View Full Version : Baking Bread
03-14-2003, 09:03 AM
I got domestic last night! I've read that baking bread is cheaper than store buying bread, so I bought some yeast last time I was at Sam's. I made my first loaf (almost gone though) and it was really good, like my MIL's machine bread, but very dense. Is there a way to get it light and fluffy like "Hillybilly Bread" (what the kids like for sandwiches)? Is it really cheaper to make bread, once you figure in smaller portion size (it made a banana bread sized loaf, though raised) and the energry costs? Is a bread machine more or less expensive than oven baking? Anyone with info or place to look, thanks. I just used the recipe in my cookbook (BHG I think, or BC maybe.. the red and white checked one- my mom got it for me when I moved out).
03-14-2003, 09:59 AM
You either didn't let it rise enough, or it rose too much. Helpful, huh?
The time it takes for bread to rise depends on so many variables. It's not usually warm enough here for bread to rise unless I put it in the oven with a pan of boiling water. When it rises the first time, I know it's done if I poke my thumb into it, and it bounces most of the way back within a count of three. Punch it down, put it in your pan, and let it rise again. Most cookbooks say to let it rise the second time in the bowl, and then put it in the pan, but I find that just deflates it. Also make sure your oven is accurate. A temperature that's off by just 15 degrees can make a difference. A $2 oven thermometer might be all you need!
I'm curious that it made a smaller loaf. Most yeast-bread recipes call for a standard 9x5 loaf pan, which is the same size as the bread I usually buy at the store.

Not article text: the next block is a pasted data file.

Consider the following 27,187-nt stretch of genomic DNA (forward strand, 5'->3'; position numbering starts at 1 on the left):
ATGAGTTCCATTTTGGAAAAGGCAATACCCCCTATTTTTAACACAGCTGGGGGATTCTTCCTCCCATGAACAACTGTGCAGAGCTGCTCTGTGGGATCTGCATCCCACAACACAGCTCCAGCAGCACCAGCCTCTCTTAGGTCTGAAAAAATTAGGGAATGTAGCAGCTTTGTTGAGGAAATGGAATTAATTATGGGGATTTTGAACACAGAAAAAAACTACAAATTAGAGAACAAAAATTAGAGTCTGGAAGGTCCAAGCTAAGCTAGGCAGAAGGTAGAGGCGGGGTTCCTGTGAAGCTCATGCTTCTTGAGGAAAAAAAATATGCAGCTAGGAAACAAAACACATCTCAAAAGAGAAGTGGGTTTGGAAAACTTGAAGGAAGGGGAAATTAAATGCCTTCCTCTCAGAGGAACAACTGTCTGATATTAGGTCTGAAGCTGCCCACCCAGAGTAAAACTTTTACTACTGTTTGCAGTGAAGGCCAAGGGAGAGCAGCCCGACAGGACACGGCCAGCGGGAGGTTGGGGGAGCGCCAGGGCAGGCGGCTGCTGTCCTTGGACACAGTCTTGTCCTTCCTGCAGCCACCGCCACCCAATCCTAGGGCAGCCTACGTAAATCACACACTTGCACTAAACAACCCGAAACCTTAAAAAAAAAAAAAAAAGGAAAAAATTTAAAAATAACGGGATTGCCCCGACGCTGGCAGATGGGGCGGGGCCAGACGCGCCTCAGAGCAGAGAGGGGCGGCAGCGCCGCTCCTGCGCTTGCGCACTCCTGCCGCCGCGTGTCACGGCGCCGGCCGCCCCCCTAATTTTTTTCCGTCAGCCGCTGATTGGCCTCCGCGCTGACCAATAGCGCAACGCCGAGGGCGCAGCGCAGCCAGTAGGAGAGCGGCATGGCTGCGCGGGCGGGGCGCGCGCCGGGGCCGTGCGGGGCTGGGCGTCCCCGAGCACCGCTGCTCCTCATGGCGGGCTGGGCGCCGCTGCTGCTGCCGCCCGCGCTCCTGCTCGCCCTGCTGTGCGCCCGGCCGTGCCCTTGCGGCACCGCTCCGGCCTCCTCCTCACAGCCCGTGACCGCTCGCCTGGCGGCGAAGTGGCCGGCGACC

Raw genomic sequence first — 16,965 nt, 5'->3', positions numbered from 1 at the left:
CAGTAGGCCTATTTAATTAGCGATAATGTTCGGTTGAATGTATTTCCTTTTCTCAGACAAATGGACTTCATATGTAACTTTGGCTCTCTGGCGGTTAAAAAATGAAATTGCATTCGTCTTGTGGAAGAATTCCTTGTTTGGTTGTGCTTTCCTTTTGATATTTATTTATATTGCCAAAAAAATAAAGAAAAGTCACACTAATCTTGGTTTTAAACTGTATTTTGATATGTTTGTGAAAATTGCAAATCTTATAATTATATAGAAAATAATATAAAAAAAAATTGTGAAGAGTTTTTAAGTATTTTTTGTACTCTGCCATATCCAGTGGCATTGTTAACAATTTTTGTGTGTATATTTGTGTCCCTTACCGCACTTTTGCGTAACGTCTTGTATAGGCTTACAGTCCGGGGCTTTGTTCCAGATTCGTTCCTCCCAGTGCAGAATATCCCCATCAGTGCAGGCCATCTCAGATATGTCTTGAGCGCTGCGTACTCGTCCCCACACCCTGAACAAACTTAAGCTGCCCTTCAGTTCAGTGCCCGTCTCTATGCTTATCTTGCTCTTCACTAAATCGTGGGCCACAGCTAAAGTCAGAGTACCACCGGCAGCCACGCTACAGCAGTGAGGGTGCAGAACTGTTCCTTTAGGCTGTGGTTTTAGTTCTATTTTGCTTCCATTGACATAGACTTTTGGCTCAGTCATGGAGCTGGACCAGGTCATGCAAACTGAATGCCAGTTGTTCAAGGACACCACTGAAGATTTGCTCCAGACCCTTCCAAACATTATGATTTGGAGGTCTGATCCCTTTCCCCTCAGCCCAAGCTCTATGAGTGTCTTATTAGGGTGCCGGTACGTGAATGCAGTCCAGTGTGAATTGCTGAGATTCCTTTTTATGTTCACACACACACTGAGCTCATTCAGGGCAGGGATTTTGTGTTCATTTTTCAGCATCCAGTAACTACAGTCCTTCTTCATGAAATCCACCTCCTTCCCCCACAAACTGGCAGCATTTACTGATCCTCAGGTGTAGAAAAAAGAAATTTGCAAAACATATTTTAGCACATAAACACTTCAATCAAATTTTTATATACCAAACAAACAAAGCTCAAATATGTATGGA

I don't think home-made bread is any cheaper; I make it only because I want home-baked bread. The ingredients alone might be cheaper, but like you said, the energy for the oven (electricity is horribly expensive here right now, so for me a bread machine would cost much more than my gas oven), the hot water to wash the bowls, etc. probably bump it up significantly. I value my time at $25/hour, for general calculations, so a loaf of home-baked bread costs me about $15 in time alone! :eek:
03-14-2003, 01:54 PM
It took me four hours.. including wait time. About an hour of that was hands on time (getting stuff out, cleaning up, kneeding dough, etc). It said to let rise 60-75 minutes and I went 65.. next time I will go the whole 75 and see if that does it. It called for an 8x4 pan, which is much smaller than the loaf I buy (about 14x4 I'd say) but the ingredients were on hand instead of a trip to the store and buying on credit.
03-14-2003, 03:17 PM
I hope I didn't come off sounding anti-home-baking or anything. My sister has a bread machine and she loves it. They've always got "home baked" bread, but it's a weird shape. We do bake bread, but mostly as a fun & yummy science experiment! I also like focaccia, that's hard to mess up.
Baking bread at home is not super expensive, but it's not as cheap as buying bread on sale at Costco. However, I still do it, because I think it's so much better for you.
My favorite bread cookbook is "Laurel's Kitchen Bread Book." All the recipes in it are for whole grain breads, mostly whole wheat, and they come out beautifully. I also really like the instructional section, because it has good pictures of how to shape the dough, etc. She also gives instructions for longer rising dough, so that you can make up your dough, let it rise for a day, then come back to it after 24 hours or so, if you're pressed for time. It's a really good reference.
03-18-2003, 08:59 AM
Hi all -
I had to jump in here, because I have a bread machine, and I LOVE it! Of course, I can't remember what brand it is, but it makes 'normal' shaped loaves. To cut down on the cost and the time involved, I make my own bread mix. I can throw the ingredients in the bread maker before work and at dinner time have warm home-baked bread. Yum. I vary my basic recipe with herbs, spices, and cracked wheat. I also use my bread maker for pizza dough, cinammon rolls, and bread sticks.
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